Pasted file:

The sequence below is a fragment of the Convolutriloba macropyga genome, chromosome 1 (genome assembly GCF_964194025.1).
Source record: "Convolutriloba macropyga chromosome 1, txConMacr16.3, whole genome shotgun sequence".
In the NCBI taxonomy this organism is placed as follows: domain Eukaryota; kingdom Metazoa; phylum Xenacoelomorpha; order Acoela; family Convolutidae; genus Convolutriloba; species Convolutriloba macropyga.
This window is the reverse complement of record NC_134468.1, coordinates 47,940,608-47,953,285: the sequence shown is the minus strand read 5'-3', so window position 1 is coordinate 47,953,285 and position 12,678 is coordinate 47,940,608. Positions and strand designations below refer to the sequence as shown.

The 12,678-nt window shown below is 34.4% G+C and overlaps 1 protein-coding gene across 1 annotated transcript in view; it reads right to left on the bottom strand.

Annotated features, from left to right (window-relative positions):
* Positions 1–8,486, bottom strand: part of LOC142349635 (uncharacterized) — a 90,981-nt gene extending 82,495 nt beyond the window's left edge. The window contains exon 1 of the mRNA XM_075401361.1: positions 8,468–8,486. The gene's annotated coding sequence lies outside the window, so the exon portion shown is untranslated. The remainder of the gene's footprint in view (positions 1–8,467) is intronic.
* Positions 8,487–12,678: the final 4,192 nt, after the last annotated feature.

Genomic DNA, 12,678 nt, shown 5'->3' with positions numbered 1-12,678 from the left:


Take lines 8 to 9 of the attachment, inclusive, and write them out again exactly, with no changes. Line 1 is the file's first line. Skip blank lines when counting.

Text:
* Positions 8,487–12,678: the final 4,192 nt, after the last annotated feature.

Genomic DNA, 12,678 nt, shown 5'->3' with positions numbered 1-12,678 from the left: